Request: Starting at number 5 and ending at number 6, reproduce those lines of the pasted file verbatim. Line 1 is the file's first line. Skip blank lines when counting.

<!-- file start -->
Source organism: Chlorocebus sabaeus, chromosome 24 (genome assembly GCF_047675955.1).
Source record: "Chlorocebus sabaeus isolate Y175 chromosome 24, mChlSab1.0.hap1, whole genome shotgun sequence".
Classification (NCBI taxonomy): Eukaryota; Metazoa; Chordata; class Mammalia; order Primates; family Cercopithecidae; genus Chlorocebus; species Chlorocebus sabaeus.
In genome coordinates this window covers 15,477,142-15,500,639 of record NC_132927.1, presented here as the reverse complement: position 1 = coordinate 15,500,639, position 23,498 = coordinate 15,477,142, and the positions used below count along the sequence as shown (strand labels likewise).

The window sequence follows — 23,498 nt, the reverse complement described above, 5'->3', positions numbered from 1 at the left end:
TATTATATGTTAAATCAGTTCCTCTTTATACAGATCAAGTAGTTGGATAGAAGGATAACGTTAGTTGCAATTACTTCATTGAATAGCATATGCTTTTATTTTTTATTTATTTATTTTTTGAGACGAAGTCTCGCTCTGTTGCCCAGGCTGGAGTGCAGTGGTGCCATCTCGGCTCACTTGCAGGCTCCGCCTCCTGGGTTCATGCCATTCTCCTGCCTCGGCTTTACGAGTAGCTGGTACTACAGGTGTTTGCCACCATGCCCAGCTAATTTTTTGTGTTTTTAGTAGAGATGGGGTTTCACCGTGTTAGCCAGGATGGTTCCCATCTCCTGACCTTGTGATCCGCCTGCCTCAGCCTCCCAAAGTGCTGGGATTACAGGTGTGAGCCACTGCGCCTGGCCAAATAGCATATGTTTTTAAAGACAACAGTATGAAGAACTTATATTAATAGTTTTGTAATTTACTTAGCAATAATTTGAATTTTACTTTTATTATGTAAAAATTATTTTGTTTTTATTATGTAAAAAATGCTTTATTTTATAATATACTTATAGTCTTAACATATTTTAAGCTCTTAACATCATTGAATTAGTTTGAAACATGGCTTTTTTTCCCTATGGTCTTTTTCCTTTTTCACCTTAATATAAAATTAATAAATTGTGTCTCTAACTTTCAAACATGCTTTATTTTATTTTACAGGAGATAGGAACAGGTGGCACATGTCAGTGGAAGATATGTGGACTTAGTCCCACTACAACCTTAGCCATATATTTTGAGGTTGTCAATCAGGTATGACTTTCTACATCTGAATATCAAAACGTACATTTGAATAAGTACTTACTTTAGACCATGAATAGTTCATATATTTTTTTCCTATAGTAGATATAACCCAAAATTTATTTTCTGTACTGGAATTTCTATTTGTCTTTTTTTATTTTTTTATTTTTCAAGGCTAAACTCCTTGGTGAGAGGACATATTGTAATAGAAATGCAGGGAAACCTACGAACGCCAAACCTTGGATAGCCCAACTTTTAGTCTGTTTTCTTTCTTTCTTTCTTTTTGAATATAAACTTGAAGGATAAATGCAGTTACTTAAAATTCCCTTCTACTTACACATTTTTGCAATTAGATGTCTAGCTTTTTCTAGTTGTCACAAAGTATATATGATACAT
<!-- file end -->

The window sequence follows — 23,498 nt, the reverse complement described above, 5'->3', positions numbered from 1 at the left end:
TATTATATGTTAAATCAGTTCCTCTTTATACAGATCAAGTAGTTGGATAGAAGGATAACGTTAGTTGCAATTACTTCATTGAATAGCATATGCTTTTATTTTTTATTTATTTATTTTTTGAGACGAAGTCTCGCTCTGTTGCCCAGGCTGGAGTGCAGTGGTGCCATCTCGGCTCACTTGCAGGCTCCGCCTCCTGGGTTCATGCCATTCTCCTGCCTCGGCTTTACGAGTAGCTGGTACTACAGGTGTTTGCCACCATGCCCAGCTAATTTTTTGTGTTTTTAGTAGAGATGGGGTTTCACCGTGTTAGCCAGGATGGTTCCCATCTCCTGACCTTGTGATCCGCCTGCCTCAGCCTCCCAAAGTGCTGGGATTACAGGTGTGAGCCACTGCGCCTGGCCAAATAGCATATGTTTTTAAAGACAACAGTATGAAGAACTTATATTAATAGTTTTGTAATTTACTTAGCAATAATTTGAATTTTACTTTTATTATGTAAAAATTATTTTGTTTTTATTATGTAAAAAATGCTTTATTTTATAATATACTTATAGTCTTAACATATTTTAAGCTCTTAACATCATTGAATTAGTTTGAAACATGGCTTTTTTTCCCTATGGTCTTTTTCCTTTTTCACCTTAATATAAAATTAATAAATTGTGTCTCTAACTTTCAAACATGCTTTATTTTATTTTACAGGAGATAGGAACAGGTGGCACATGTCAGTGGAAGATATGTGGACTTAGTCCCACTACAACCTTAGCCATATATTTTGAGGTTGTCAATCAGGTATGACTTTCTACATCTGAATATCAAAACGTACATTTGAATAAGTACTTACTTTAGACCATGAATAGTTCATATATTTTTTTCCTATAGTAGATATAACCCAAAATTTATTTTCTGTACTGGAATTTCTATTTGTCTTTTTTTATTTTTTTATTTTTCAAGGCTAAACTCCTTGGTGAGAGGACATATTGTAATAGAAATGCAGGGAAACCTACGAACGCCAAACCTTGGATAGCCCAACTTTTAGTCTGTTTTCTTTCTTTCTTTCTTTTTGAATATAAACTTGAAGGATAAATGCAGTTACTTAAAATTCCCTTCTACTTACACATTTTTGCAATTAGATGTCTAGCTTTTTCTAGTTGTCACAAAGTATATATGATACAT